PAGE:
Owners of older vehicles set to face fresh 2024 car tax hike from this Spring

Owners of older petrol and diesel vehicles produced over 20 years ago will face another rise in car tax fees within months.

Vehicle Excise Duty (VED) rates will increase across the board from April 1, 2024 with older models also in the firing line for higher fees.

According to finance experts at Pete Barden cars and vans ​​registered before 1 March 2001 will see a slight rise from next Spring.

Those with an engine zone of 1549cc and below will likely see costs rise from £200 to £210 per annum.

This comes just a year after a £20 increase was recorded when fees jumped from £180 to £200 between 2022/23 and 2023/24.

Vehicles with engines above 1549cc will soar even more with prices rising from £325 to £345 for the 2024/25 season.

This comes after a £30 rise between 2022/23 and 2023/24 when costs went from £295 to £325.

HM Revenue and Customs (HMRC) has confirmed VED prices will increase with Retail Price Index (RPI) inflation from April.

The inflationary increase means charges will “remain unchanged in real terms” for vehicle owners.

However, the Government has confirmed that the measure will still leave an impact on road users owning a car, van or motorcycles.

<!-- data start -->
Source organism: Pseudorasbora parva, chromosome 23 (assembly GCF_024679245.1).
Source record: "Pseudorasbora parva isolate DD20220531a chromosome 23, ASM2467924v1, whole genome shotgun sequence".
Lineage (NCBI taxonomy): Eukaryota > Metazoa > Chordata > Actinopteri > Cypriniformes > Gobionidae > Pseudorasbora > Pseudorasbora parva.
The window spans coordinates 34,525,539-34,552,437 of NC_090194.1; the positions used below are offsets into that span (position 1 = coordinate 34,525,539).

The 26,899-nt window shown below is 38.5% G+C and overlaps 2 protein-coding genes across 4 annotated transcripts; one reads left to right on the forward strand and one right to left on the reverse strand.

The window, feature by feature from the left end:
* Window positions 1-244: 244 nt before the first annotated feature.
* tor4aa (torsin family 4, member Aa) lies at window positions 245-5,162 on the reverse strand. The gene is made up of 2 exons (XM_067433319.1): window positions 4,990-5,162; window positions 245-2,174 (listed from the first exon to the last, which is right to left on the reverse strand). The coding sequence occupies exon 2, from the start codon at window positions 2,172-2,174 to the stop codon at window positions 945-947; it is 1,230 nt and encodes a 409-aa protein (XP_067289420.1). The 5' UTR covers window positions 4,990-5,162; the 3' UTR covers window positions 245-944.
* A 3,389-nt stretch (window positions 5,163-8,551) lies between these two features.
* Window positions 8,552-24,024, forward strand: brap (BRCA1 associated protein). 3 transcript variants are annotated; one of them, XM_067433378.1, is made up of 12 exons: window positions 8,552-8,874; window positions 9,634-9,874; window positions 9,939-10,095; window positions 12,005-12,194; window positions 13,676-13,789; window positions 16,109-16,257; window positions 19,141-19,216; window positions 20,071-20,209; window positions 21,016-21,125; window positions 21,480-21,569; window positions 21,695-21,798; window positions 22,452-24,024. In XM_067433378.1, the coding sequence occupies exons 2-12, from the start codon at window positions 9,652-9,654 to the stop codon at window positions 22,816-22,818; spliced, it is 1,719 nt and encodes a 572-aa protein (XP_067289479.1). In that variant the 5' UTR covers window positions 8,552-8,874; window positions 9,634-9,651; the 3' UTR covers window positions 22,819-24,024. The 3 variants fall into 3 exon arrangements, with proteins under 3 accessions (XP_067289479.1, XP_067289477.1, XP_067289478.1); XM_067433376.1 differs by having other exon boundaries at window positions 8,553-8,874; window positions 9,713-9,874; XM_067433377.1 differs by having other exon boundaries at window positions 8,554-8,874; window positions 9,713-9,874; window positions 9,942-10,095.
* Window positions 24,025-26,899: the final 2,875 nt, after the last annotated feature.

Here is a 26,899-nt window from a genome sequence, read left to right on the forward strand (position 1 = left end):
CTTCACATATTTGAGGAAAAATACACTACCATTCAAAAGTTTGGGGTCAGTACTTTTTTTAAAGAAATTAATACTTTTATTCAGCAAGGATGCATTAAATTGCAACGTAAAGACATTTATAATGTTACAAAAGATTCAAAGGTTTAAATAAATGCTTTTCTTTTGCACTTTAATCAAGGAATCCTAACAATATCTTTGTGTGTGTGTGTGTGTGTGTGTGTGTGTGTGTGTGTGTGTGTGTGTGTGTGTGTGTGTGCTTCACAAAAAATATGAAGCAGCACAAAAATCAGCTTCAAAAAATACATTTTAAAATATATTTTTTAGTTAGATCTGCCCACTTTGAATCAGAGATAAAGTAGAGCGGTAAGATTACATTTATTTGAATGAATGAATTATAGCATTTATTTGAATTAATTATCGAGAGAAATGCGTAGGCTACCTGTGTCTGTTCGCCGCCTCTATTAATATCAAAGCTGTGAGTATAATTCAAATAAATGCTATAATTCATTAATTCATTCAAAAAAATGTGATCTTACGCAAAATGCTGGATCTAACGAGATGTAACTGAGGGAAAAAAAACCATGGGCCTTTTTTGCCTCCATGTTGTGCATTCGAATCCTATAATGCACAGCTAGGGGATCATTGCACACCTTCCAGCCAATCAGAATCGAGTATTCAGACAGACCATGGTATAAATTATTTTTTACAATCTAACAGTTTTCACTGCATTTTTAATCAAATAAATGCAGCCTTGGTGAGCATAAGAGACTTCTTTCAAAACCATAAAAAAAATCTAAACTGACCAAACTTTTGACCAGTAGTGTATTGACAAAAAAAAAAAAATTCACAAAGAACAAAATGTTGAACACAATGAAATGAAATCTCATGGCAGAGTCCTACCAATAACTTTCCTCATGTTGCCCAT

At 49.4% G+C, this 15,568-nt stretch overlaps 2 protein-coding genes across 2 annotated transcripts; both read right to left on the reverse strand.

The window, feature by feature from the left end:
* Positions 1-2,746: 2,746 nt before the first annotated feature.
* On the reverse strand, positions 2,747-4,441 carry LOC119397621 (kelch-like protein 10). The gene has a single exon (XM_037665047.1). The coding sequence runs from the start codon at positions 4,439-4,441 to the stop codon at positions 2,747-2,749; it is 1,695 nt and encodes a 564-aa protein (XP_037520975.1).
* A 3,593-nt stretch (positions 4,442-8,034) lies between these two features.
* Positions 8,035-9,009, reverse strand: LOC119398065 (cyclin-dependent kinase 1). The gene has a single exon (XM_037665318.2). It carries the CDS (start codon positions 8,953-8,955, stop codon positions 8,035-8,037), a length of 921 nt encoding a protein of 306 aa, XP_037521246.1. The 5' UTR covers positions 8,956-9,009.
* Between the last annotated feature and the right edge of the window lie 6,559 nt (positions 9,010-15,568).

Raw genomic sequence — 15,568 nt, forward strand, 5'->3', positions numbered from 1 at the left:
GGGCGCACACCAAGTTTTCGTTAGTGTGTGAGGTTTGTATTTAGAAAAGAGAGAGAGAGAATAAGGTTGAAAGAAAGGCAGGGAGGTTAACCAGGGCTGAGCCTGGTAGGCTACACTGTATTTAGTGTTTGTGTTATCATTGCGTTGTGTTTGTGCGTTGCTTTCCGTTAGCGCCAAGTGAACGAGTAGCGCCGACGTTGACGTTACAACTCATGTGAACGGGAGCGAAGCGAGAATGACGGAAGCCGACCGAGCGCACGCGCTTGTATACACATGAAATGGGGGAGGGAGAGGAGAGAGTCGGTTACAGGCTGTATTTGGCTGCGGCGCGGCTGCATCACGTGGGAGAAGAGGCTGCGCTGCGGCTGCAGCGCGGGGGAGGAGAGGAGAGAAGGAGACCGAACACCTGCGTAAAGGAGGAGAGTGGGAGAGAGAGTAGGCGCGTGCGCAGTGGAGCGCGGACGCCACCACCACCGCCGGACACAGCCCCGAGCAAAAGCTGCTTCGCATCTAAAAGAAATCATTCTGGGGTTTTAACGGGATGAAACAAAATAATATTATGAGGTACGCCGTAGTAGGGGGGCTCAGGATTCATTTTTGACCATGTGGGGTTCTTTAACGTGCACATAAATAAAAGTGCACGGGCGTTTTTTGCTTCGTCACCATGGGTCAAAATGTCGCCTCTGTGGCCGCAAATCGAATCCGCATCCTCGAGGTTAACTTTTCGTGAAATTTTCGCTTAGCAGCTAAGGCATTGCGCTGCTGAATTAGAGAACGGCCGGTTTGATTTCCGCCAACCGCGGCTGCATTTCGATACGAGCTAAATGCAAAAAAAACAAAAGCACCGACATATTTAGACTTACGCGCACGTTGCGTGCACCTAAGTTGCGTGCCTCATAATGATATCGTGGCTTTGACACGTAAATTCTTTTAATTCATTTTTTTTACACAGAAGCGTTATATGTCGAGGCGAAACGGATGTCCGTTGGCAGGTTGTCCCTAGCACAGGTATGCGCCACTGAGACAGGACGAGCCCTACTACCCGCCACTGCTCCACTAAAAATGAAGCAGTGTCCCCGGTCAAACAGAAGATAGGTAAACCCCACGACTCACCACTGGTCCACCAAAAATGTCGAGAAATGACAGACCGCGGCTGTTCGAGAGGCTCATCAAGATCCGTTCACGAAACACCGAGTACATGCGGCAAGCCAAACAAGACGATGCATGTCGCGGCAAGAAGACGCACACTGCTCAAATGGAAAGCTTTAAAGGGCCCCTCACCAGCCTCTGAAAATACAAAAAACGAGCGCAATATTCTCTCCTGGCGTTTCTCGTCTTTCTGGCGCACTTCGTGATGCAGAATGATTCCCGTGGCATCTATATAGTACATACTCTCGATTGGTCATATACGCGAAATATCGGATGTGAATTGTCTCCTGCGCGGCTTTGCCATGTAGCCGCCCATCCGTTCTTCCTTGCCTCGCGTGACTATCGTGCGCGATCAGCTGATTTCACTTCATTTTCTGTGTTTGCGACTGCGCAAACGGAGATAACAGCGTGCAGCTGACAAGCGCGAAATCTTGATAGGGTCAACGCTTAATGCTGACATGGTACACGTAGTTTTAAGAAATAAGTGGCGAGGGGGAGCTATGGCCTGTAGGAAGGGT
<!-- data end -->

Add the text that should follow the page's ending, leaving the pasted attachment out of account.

Officials also stressed that raising fees was “fair” despite many struggling with the cost of living crisis.

HMRC explained: “Increasing VED rates by RPI in tax year 2024 to 2025 will ensure that VED receipts are maintained in real terms and that motorists make a fair contribution to the public finances.”

Pete Barden has predicted car tax rates will rise by less than six percent in some consolation to road users.

This will see the average fee for vehicles registered after April 1027 rise from £180 to £190 per annum.

However, those with the most polluting petrol and diesel models will be most affected by the changes.

Those purchasing brand-new cars emitting over 255g/km of CO2 will be slapped with an extra £140 in VED fees in year one.

The total bill will be a staggering £2,745 compared to the current £2,605 charge.

The Treasury added: “The Government will uprate VED rates for cars, vans and motorcycles in line with RPI from 1 April 2024 in the Autumn Finance Bill 2023. To support the haulage sector, VED for HGVs and the HGV levy will both remain at 2023-24 rates for 2024-25.”

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